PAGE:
The establishment figure who struck blow for gay rights
Conservative ex-officer is celebrating victory in his pension equality battle
John Walker was on a river cruise in Bangkok with his husband when he heard the UK supreme court was finally about to end his 11-year legal struggle for equal pension rights for gay couples.
Last week he won a resounding victory in the battle to which he had dedicated his retirement. Five supreme court justices unanimously ruled EU equal employment rights trumped English exceptionalism so Walker’s partner will be entitled to a spouse’s pension of £45,700 a year after his death.
The refusal of his former employer, the chemicals company Innospec, to grant the same benefits it would have awarded a widow had infuriated Walker, and opposition from the Department for Work and Pensions – relying on exemptions in the 2010 Equality Act – undermined Conservative claims to have delivered equal rights.
At home in west London last week, Walker celebrated his success by leafing through a sheaf of soothing but evasive responses he received over the years from politicians. He selected one from Theresa May when she was shadow equalities minister. “It says: ‘I am very interested to read about this situation ... I’m sure the possibility of placing greater burdens [on firms’ pension funds is an issue]. I will consider whether it can be addressed’.
“Then [in office] she gets her departments to fight me tooth and nail! You can see my frustration. I have been to a lot of very senior people. They were all very sympathetic and said they would get back to me.”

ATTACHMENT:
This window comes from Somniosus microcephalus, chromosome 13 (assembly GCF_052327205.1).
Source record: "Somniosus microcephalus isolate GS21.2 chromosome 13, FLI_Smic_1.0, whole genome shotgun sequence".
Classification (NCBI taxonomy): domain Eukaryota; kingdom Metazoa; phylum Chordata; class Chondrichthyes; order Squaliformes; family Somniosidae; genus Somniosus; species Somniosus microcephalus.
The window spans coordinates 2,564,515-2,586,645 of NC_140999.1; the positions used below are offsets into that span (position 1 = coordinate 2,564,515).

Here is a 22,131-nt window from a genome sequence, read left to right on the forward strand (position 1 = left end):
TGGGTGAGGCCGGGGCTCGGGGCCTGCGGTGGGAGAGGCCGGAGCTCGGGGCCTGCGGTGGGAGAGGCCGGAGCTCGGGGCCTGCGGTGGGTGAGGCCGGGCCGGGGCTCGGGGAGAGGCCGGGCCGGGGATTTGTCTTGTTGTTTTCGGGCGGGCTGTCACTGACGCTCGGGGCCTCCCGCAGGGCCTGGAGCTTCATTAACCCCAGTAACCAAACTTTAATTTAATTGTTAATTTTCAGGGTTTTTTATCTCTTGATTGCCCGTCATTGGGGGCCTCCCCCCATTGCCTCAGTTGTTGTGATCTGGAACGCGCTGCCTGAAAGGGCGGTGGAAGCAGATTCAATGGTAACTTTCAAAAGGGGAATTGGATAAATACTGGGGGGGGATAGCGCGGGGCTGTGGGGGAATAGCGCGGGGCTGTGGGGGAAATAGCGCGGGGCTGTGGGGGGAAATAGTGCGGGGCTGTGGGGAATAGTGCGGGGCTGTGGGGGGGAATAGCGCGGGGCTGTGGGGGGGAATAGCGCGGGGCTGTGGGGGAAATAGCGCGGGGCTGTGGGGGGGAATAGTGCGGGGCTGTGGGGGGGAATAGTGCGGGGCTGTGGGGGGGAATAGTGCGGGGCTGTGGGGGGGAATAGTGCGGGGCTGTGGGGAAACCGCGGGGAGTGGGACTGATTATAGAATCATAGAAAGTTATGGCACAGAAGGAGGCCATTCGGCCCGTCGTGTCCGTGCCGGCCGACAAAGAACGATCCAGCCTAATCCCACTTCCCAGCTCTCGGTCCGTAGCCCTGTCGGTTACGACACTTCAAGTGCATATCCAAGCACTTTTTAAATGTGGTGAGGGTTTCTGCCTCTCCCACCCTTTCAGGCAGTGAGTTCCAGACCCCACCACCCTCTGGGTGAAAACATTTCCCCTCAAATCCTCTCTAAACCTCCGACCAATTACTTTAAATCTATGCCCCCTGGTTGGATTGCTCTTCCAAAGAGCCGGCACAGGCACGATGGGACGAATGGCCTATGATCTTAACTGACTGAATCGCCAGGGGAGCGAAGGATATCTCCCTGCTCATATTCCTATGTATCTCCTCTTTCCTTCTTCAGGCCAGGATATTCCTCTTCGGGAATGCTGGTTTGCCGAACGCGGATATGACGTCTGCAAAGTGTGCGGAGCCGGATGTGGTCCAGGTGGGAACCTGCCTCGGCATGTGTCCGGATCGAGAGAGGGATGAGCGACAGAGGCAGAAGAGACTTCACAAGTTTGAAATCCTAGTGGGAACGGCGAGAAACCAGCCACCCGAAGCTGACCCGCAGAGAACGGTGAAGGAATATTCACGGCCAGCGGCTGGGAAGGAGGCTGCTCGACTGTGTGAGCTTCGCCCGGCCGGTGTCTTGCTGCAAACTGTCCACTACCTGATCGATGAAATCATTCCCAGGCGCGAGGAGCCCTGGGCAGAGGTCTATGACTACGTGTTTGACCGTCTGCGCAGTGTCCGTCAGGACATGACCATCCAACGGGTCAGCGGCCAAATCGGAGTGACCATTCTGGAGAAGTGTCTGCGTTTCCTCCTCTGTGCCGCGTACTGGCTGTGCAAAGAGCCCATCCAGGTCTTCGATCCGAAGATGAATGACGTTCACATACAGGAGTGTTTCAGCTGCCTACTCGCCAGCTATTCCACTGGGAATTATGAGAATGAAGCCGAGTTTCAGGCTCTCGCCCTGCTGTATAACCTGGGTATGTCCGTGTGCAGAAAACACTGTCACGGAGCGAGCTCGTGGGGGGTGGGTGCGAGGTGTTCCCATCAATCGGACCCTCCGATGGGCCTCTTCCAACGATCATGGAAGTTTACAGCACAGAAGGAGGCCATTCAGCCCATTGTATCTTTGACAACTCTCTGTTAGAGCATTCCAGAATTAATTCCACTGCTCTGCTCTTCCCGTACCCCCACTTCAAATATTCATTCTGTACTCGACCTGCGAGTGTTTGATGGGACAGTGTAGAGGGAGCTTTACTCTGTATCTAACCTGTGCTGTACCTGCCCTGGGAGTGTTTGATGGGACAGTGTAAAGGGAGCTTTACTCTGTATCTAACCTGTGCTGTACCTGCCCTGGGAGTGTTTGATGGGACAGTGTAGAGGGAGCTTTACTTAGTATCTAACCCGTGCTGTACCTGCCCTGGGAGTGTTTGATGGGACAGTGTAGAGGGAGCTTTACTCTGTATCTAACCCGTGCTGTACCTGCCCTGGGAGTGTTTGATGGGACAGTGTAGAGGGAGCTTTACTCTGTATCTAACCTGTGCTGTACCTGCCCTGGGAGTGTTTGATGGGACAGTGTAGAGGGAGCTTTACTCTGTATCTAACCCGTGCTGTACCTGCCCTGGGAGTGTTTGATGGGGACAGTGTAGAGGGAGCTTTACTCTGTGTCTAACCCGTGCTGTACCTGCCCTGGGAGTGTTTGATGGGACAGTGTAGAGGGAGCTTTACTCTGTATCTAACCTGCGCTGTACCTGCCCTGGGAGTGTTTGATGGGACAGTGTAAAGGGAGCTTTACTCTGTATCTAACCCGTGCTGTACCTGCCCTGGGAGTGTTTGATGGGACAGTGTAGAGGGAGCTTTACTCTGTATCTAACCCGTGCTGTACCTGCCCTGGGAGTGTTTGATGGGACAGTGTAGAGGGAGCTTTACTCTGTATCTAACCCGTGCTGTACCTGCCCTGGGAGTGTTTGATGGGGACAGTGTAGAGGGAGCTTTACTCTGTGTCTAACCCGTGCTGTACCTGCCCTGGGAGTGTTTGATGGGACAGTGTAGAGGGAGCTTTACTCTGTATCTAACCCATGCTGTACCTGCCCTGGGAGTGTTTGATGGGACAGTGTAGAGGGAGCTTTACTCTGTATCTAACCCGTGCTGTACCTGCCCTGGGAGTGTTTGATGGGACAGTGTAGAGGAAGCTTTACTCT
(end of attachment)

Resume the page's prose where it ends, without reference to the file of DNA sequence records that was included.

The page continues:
Walker, 66, is in many ways an archetypal establishment figure. Born in Wiltshire and educated at Harrow, he is a member of the Conservative party, served in the army and worked in the Middle East for a British trading operation before joining Innospec in 1980.
In 1993, the firm sent him to Singapore, where he met his husband. He is determined to shield his identity, a reticence dating back to 2005 when they entered into a civil partnership. The story reached Singapore and journalists turned up at the family home as his husband’s mother lay dying. Walker’s husband is Muslim and Singapore does not recognise same sex couples.
When Walker retired, aged 50, he understood he had negotiated a deal ensuring his partner would obtain the equivalent to a widow’s pension. The firm later disputed this. That triggered a legal challenge fought through tribunals and the court of appeal to the supreme court. In 2012, the human rights organisation Liberty joined Walker’s case. Emma Norton, a lawyer for Liberty, said: “This is a hugely important ruling. The concern now is that Brexit could undo the progress that’s been made [since] John’s victory came under EU law.”
For some, the judgment has come too late, said Walker. “A man came up to me and said his partner died last month. He can’t benefit now. Why didn’t the government do the right thing?”
The Department for Work and Pensions estimates it will cost £100m for the private sector and £20m for the public sector to deliver pension equality – though 80% of firms have granted it already, said Walker.
“This was, as far as I know, the last legal differential between gay and heterosexual people,” he said. “There’s no need to talk about married and ‘samesex married’ couples any more. I don’t believe there’s any difference.”
John Walker believes his fight all the way to the supreme court has overturned the final discrimination in British law against same-sex couples